incidence" would have been reduced almost completely to zero.
Furthermore, the so-called
Ct-value, i.e. the number of
amplification/doubling steps up to which the test is still
considered "positive", is an additional source of error.
The expert witness points out that, according to unanimous
scientific opinion, all "positive" results that are only
detected from a Ct-value of 35 upwards have no scientific (i.e.
no evidence-based) foundation.
In the Ct range 26-35, the test
can only be considered positive if it is matched with virus
Yet the RT-qPCR test for the detection of
SARS-CoV-2, which was propagated worldwide with the help of
WHO, was (and following it, all other tests based on it as a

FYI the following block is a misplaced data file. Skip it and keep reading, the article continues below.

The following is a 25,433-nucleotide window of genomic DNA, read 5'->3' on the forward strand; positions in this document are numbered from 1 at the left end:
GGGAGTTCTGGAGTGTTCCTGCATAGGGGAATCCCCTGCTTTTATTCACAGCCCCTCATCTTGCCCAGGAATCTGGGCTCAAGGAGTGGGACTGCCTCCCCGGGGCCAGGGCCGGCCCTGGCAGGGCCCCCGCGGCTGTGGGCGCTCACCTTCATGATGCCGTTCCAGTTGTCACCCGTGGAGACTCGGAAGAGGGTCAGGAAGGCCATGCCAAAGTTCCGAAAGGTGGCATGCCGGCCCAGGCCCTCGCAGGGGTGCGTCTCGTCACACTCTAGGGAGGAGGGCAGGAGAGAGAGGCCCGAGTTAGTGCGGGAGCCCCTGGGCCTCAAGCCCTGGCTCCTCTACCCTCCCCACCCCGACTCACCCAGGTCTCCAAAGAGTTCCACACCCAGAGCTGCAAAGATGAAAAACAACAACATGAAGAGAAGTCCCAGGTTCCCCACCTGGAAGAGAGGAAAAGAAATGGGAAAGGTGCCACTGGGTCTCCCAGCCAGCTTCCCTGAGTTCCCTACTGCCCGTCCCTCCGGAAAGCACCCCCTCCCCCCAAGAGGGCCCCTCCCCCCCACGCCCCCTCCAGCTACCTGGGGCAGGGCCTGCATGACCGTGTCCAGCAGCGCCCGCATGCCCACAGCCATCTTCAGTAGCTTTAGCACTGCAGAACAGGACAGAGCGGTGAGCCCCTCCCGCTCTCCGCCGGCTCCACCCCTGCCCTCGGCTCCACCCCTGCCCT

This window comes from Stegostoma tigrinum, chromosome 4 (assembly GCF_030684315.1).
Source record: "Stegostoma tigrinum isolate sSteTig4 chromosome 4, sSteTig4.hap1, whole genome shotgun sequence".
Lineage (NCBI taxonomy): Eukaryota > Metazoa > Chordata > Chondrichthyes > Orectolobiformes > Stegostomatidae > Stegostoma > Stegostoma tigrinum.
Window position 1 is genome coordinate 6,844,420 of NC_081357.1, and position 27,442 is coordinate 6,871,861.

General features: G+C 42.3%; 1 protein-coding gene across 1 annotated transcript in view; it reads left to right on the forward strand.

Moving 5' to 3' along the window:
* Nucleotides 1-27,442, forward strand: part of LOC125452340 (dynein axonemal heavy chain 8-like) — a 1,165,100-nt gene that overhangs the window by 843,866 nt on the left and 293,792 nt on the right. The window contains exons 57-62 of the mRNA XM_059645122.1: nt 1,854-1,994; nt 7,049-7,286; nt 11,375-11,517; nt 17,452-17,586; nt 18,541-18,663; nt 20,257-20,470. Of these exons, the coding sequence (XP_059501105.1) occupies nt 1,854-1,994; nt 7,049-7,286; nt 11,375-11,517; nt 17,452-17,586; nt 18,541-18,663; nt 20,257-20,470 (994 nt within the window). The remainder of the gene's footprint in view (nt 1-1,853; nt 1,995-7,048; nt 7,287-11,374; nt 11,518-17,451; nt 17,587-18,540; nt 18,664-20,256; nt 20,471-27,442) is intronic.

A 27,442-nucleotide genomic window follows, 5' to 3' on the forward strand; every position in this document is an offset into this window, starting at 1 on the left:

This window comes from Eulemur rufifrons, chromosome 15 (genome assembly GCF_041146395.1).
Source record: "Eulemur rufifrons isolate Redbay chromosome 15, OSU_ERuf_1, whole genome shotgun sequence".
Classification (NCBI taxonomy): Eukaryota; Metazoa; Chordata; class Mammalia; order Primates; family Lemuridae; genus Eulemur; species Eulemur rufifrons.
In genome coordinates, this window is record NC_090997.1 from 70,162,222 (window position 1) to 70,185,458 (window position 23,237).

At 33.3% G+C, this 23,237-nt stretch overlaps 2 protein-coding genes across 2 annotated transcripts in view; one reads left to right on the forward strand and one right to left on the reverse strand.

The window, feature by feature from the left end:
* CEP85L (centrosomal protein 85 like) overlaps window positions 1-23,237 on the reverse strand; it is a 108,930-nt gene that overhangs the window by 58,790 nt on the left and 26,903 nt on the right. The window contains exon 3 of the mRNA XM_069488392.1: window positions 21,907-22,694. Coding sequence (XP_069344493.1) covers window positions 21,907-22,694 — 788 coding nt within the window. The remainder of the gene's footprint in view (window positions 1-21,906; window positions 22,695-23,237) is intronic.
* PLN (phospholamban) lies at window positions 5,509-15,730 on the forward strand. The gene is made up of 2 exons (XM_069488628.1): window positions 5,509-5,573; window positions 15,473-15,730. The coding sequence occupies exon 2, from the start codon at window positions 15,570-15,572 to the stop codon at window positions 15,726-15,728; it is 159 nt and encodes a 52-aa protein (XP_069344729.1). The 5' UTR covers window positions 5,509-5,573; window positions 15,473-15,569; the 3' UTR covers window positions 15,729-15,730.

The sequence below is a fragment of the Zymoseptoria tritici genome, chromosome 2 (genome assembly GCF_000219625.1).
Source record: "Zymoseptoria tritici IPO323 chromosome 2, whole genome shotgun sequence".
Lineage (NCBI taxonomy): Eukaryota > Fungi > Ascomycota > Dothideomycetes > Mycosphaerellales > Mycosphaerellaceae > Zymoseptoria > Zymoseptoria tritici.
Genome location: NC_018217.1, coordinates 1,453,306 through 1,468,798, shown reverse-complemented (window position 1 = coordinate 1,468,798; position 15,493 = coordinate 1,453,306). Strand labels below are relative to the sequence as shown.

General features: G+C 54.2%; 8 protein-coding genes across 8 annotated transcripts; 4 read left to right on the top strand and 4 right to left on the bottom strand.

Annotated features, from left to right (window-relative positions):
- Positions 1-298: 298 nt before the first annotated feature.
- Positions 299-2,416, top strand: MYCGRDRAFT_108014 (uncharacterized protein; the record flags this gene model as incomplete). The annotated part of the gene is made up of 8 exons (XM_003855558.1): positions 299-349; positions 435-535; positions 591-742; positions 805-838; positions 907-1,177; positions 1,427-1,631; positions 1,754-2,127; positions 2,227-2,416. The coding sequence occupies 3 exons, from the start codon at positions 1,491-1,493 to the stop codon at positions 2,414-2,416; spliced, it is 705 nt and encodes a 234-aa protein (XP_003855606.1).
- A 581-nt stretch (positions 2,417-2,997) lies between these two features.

blueprint) set at 45 cycles without defining a Ct-value for
In addition, when using the RT-q-PCR test, the WHO
Notice for IVD Users 2020/05 must be observed (No. 12 of the
court's legal notes).
Accordingly, if the
test result does not correspond to the clinical findings about
an examined person, a new sample must be taken and a further
examination performed, as well as a differential diagnostic;
only then, according to these guidelines, can a test be counted
According to the
expert report, the rapid antigen tests used for mass testing
cannot provide any information on infectivity, as they can only
detect protein components without any connection to an intact,
In order to allow an estimation of the infectivity of the tested
persons, the positive test carried out in each case (similar to
the RT-qPCR) would have to be individually compared with the
cultivability of viruses from the test sample, which is
impossible under the extremely variable and unverifiable test